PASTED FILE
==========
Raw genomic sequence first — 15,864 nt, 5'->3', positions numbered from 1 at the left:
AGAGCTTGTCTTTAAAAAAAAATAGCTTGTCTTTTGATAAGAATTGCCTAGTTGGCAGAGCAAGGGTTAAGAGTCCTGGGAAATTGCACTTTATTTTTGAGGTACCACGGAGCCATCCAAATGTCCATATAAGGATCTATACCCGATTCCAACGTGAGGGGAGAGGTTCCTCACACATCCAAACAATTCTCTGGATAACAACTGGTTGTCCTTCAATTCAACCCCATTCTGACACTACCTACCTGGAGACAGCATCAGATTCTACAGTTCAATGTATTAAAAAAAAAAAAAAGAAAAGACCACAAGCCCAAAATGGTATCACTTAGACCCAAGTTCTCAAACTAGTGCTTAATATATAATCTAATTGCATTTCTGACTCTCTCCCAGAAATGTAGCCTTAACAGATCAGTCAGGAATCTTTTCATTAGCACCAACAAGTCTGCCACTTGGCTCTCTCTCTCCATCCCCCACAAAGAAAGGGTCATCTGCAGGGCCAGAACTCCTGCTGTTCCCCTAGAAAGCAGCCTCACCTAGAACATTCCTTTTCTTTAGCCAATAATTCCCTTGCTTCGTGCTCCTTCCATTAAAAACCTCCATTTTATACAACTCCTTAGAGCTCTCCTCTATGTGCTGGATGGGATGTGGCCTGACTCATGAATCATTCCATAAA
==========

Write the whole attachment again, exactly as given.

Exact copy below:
Raw genomic sequence first — 15,864 nt, 5'->3', positions numbered from 1 at the left:
AGAGCTTGTCTTTAAAAAAAAATAGCTTGTCTTTTGATAAGAATTGCCTAGTTGGCAGAGCAAGGGTTAAGAGTCCTGGGAAATTGCACTTTATTTTTGAGGTACCACGGAGCCATCCAAATGTCCATATAAGGATCTATACCCGATTCCAACGTGAGGGGAGAGGTTCCTCACACATCCAAACAATTCTCTGGATAACAACTGGTTGTCCTTCAATTCAACCCCATTCTGACACTACCTACCTGGAGACAGCATCAGATTCTACAGTTCAATGTATTAAAAAAAAAAAAAAGAAAAGACCACAAGCCCAAAATGGTATCACTTAGACCCAAGTTCTCAAACTAGTGCTTAATATATAATCTAATTGCATTTCTGACTCTCTCCCAGAAATGTAGCCTTAACAGATCAGTCAGGAATCTTTTCATTAGCACCAACAAGTCTGCCACTTGGCTCTCTCTCTCCATCCCCCACAAAGAAAGGGTCATCTGCAGGGCCAGAACTCCTGCTGTTCCCCTAGAAAGCAGCCTCACCTAGAACATTCCTTTTCTTTAGCCAATAATTCCCTTGCTTCGTGCTCCTTCCATTAAAAACCTCCATTTTATACAACTCCTTAGAGCTCTCCTCTATGTGCTGGATGGGATGTGGCCTGACTCATGAATCATTCCATAAA